Tips for Mixing Loops, Samples and Two-Tracks
Over the last few decades, it’s become increasingly common for commercial productions to use pre-made loops. And while they can add the perfect texture or tone to a track, they can sometimes be difficult to mix.
In this blog, we’ll share a few of our favorite tips for working with loops, samples, and two-tracks to help you dial in a cohesive mix.
What’s the Difference?
Before you slap a multi-band compressor across your mix bus, it’s important to think about what kind of track you’re working with. Let’s talk about the difference between loops, samples, and two-tracks.
Generally speaking, a loop is a pre-recorded piece of music that is used alongside original recordings in a track. It could be a single instrument or an entire ensemble, but it’s never intended to be the full instrumental track. It is always meant to be accompanied by additional recordings. In most cases, loops are pre-mixed, meaning they don’t require much processing to get them to sound good. However, it can take some work to get them to sit right in your mix.
Depending on who you’re talking to, a sample could mean one of two things. A “one-shot” sample is a short clip of a single instrument, like a kick drum or even a vocal adlib. Some one-shot samples are processed, while others are “dry” and designed for you to sculpt and mold as needed.
In some cases, a sample can refer to a sampled record. This could be a single instrument like a drum break or bass groove, or a full arrangement. Hip hop producers have been sampling vinyl records for decades, blending classic records with modern sounds. Since the original recordings are fully mixed and mastered, the challenge is making them gel with the rest of the production.
A two-track is a fully produced instrumental track or beat that’s used as a music bed for a vocal performance. In this case, your main goal is to make sure the vocal and the instrumental sound cohesive together. Otherwise, it will sound like a karaoke recording with an instrumental track, and a vocal slapped on top.
Now that you know the difference between loops, samples, and two-tracks, let’s take a look at some tips for mixing each type of track.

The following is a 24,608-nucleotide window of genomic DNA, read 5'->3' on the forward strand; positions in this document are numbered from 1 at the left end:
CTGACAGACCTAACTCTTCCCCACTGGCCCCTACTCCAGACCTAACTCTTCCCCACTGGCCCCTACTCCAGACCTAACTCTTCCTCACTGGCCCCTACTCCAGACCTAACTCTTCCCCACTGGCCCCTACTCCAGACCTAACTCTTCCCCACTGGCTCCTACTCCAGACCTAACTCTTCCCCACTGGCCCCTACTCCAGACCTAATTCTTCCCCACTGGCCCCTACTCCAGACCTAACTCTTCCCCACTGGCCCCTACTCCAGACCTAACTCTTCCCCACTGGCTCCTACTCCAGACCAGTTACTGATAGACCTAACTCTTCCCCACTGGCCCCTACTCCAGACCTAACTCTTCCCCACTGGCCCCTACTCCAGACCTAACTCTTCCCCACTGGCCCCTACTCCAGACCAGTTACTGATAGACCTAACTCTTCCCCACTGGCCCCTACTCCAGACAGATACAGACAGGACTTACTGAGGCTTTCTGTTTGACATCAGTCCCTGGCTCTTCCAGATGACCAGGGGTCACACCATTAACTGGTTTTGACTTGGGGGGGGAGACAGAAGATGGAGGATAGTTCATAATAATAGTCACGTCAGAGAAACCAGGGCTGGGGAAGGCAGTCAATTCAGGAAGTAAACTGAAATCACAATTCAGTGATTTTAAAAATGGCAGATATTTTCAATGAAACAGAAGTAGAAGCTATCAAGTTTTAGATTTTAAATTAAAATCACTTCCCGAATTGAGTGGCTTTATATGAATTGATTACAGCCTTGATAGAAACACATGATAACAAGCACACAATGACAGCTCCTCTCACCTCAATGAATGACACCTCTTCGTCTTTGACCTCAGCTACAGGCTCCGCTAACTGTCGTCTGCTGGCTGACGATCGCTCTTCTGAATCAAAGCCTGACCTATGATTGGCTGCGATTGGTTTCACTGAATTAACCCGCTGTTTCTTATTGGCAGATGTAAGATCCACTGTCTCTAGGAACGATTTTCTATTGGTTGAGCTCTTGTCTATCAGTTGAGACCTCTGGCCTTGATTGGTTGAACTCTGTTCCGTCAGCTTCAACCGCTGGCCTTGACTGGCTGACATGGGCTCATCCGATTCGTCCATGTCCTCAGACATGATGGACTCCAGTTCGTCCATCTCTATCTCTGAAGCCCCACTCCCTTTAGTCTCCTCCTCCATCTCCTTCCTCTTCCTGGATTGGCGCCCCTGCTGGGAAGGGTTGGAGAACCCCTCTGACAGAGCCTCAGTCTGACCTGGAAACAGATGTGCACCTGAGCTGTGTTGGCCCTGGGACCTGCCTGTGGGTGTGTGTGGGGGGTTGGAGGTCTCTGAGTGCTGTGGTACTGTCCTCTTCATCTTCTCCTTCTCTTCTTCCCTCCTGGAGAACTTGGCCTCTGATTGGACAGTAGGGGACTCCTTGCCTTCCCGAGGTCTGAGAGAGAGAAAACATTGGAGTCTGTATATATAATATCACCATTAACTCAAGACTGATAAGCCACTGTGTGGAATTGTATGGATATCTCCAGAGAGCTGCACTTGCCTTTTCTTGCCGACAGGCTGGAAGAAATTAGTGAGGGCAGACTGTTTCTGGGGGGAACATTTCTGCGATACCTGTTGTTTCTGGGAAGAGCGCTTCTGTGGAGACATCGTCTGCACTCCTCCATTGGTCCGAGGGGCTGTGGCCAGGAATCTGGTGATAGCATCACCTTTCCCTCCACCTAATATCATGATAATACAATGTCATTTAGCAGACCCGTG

When mixing loops, your first step should be to clean up the track and get rid of any unnecessary information. For instance, if you’re working with a bass loop, use a high-pass filter to roll-off any unwanted low-end. Depending on your arrangement, you may also use a low-pass filter to roll off the highs to make room for other tracks.
When working with a recording that features multiple instruments, you may want to adjust the balance of the loop to better suit your track. EQ can sometimes be an effective solution, but multi-band compression allows you to isolate each frequency range, which makes it easy to bring instruments forward or backward in the mix.
Next, use bus compression to glue to loop together with the rest of the tracks in the mix. Subtle settings like slow attack, fast release, and a moderate ratio can help make your track sound more cohesive.
Mixing One-Shot Samples
Your approach to mixing one-shot samples hinges on whether they’re dry or pre-mixed. If the samples are dry, you can treat them just as you would any other track in your session.
If the samples are pre-mixed, the goal is to make sure that they gel with the rest of the tracks in the session. For instance, if your samples are heavily compressed or dripping with reverb, you’ll need to treat the rest of your tracks with the same approach—otherwise, the samples will stick out like a sore thumb.